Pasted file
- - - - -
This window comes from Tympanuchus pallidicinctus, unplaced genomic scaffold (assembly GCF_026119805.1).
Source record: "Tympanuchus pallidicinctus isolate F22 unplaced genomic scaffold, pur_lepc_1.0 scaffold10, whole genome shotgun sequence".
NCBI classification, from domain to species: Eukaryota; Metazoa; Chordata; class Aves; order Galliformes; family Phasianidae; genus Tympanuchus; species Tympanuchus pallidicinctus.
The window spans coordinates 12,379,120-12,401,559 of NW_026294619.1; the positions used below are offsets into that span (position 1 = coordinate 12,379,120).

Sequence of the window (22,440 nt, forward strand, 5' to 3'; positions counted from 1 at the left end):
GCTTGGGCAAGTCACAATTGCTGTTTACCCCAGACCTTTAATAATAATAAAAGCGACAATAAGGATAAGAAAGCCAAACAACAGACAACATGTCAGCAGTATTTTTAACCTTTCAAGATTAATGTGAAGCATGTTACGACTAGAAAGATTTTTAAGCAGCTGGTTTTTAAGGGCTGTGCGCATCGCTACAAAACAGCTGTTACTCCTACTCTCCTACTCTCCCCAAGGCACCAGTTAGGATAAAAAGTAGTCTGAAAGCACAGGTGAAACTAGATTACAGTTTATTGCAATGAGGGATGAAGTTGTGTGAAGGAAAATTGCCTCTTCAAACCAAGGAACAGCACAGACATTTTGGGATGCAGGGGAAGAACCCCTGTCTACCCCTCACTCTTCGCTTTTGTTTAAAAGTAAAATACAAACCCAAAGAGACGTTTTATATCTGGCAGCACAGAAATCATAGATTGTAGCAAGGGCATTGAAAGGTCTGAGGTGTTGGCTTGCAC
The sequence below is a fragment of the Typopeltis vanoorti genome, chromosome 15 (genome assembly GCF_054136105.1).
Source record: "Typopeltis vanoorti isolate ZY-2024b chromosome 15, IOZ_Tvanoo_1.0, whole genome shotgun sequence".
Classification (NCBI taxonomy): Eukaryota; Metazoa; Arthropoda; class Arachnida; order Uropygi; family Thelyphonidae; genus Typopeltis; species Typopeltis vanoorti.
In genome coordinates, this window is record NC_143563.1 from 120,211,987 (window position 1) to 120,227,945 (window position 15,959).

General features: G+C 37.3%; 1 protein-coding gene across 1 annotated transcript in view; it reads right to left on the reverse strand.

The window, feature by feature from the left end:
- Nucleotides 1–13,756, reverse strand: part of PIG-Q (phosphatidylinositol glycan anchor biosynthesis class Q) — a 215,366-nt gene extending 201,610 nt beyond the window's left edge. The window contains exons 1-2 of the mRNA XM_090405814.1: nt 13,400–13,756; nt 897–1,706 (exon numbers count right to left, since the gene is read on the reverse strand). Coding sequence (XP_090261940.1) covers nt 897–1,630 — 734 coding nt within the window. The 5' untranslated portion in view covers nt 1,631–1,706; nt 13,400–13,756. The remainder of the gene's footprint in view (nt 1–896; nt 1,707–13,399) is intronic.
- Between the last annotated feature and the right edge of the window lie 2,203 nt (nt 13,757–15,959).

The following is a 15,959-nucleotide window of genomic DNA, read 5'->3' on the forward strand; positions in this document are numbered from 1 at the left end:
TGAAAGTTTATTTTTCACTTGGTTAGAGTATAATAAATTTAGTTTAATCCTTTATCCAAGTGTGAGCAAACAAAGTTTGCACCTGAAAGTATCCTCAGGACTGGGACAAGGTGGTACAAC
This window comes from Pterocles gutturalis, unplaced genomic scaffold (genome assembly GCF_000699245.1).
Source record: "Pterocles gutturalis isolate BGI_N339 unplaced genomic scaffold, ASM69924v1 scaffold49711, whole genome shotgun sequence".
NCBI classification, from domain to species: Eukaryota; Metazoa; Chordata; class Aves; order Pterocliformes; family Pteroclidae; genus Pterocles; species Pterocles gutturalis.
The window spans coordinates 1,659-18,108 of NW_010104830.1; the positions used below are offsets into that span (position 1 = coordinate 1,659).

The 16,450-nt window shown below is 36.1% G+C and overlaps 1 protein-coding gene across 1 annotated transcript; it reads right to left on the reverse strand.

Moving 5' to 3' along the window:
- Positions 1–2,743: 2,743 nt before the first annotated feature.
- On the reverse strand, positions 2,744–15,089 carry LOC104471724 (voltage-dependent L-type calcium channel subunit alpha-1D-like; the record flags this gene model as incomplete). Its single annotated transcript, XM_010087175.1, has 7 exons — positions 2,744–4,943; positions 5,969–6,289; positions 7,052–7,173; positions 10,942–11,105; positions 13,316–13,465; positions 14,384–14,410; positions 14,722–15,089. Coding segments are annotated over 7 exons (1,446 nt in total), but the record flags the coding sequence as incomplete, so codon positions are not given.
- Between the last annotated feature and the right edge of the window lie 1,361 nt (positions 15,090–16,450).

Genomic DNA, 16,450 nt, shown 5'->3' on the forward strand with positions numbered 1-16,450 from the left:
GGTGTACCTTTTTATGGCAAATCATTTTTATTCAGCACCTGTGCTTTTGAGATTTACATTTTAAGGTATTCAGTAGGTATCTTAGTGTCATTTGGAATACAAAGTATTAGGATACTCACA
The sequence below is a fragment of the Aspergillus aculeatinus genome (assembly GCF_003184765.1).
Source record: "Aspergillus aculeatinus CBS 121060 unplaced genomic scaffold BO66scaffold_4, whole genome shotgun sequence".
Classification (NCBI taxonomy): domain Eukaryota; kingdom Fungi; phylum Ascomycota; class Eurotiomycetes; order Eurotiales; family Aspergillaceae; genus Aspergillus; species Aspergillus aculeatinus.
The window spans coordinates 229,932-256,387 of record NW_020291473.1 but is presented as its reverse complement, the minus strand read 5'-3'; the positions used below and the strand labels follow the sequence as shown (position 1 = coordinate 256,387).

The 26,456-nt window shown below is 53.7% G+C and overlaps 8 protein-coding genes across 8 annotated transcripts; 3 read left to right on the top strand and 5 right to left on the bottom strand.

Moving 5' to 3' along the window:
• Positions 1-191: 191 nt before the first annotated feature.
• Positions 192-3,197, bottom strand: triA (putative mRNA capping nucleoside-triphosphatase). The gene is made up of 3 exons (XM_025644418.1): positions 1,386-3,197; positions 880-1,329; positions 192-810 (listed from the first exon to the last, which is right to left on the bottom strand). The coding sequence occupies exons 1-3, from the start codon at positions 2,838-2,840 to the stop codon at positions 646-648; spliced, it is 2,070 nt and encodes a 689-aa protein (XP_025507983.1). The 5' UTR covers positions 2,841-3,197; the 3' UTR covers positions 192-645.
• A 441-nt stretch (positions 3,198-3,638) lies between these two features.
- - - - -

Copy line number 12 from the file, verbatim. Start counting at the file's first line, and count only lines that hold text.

The window, feature by feature from the left end: